Learning from the Past
So what can small-group ministry leaders learn from the history of the small-group movement? What have these pioneers taught us that can help make the movement stronger today? What should we pass to the next generation of group leaders?
Perhaps the best thing we can do as ministry leaders is step away from our responsibilities for a short while to examine our hearts, our strategies, and our structures. Get away for a day or a weekend and consider why you're doing small-group ministry and what constitutes a win in your context. In other words, think in terms of biblical vision, mission, and purpose. Gather a team—staff or volunteer or both—and prayerfully discuss these big-picture questions.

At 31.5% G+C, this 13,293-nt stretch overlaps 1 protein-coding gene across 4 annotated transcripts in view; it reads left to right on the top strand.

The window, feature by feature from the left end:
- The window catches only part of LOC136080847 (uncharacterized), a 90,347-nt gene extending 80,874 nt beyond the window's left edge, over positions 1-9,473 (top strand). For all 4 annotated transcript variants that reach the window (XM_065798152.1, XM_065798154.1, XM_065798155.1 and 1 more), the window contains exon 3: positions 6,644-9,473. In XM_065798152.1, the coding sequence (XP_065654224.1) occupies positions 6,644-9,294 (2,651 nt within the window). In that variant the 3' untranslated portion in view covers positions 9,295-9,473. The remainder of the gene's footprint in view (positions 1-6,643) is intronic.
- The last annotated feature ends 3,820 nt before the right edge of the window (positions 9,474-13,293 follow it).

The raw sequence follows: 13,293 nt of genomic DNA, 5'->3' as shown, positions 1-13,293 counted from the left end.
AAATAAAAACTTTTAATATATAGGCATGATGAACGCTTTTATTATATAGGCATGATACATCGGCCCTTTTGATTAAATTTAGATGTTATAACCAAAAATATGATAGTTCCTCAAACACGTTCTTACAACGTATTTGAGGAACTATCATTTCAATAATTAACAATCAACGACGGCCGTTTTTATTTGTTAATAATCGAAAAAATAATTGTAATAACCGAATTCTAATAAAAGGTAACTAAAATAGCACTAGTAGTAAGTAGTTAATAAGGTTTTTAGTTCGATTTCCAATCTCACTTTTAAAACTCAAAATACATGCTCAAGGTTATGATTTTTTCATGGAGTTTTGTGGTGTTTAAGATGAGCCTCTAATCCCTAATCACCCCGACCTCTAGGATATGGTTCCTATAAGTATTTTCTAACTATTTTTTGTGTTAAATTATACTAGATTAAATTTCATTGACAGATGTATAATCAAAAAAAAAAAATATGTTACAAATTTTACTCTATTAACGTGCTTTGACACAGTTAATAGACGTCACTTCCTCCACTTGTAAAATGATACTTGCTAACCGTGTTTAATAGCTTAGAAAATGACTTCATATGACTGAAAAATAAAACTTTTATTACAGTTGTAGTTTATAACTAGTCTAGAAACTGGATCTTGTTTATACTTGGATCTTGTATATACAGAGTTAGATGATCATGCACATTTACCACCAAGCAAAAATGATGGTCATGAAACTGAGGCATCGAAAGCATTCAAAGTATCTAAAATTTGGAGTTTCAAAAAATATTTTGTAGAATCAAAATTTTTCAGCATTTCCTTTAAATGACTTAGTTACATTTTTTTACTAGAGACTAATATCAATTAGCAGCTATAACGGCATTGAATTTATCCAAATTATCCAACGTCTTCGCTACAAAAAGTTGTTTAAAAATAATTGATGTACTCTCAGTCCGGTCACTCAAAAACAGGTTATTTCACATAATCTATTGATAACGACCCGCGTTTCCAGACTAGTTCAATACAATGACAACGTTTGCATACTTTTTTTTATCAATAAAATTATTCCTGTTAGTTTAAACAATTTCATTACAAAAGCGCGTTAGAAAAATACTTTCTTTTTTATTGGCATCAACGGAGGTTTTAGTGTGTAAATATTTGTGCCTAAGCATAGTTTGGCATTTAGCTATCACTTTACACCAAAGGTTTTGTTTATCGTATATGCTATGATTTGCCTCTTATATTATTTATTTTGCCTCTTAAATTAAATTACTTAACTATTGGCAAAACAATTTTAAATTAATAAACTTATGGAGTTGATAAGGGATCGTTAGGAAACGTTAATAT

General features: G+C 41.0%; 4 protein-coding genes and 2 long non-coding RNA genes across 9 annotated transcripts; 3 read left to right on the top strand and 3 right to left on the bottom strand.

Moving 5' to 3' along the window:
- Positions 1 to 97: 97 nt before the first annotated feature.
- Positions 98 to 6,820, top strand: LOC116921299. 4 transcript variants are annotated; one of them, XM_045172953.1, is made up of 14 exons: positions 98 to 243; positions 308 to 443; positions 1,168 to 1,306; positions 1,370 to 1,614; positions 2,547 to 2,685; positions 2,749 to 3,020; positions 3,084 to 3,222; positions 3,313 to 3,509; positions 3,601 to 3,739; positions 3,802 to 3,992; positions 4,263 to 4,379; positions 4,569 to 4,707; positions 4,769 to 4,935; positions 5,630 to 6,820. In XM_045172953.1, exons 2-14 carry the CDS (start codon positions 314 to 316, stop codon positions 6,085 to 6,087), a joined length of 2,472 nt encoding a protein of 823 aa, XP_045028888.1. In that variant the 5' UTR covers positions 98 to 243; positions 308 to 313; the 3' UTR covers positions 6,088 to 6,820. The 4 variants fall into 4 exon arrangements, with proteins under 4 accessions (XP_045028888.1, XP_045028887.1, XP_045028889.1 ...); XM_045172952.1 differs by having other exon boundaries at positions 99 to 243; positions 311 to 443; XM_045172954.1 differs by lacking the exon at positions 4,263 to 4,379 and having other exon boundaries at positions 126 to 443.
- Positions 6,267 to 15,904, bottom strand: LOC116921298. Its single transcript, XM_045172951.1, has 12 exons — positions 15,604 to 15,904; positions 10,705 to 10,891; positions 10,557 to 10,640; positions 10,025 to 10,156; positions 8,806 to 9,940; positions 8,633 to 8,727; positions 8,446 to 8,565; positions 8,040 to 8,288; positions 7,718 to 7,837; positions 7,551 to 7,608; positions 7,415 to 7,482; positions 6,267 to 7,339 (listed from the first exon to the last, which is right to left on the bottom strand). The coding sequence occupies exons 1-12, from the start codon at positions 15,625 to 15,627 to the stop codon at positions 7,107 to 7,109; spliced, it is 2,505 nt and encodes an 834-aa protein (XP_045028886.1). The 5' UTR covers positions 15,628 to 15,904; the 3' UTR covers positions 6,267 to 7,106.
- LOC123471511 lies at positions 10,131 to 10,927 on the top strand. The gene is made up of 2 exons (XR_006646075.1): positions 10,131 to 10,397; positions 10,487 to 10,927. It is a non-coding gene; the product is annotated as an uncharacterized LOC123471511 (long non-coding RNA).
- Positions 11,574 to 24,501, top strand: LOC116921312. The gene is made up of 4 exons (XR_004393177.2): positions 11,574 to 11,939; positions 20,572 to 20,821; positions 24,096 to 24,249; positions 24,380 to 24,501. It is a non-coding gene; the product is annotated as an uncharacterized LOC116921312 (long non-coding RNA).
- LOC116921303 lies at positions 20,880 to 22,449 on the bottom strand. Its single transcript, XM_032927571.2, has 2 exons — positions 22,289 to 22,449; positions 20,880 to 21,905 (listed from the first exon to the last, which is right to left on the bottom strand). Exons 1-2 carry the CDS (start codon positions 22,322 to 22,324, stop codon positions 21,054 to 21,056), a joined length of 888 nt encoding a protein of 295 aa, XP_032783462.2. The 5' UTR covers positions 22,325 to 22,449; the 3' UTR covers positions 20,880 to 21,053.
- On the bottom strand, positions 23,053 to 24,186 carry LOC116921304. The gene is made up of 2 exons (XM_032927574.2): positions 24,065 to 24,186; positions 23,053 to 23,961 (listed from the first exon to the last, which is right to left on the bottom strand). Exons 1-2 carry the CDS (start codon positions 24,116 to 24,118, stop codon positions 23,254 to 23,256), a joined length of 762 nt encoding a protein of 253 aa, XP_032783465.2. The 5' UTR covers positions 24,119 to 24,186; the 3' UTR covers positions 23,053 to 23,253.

As you consider the purposes of your small-group ministry, compare them to what the small-group pioneers had in mind. Is your ministry carrying on their hard work? Is your ministry too focused on those already part of the church? Have you lost a sense of all that small groups can do for the kingdom? We can learn quite a bit from these small-group pioneers. In fact, they may be playing the role of prophet for us today. Ultimately, they point us to the real expert on community life: the One who created it.
—Michael C. Mack is a founder of and advisor for SmallGroups.com, author of 14 small-group books and discussion guides, and small-group ministry consultant; copyright 2014 by Christianity Today.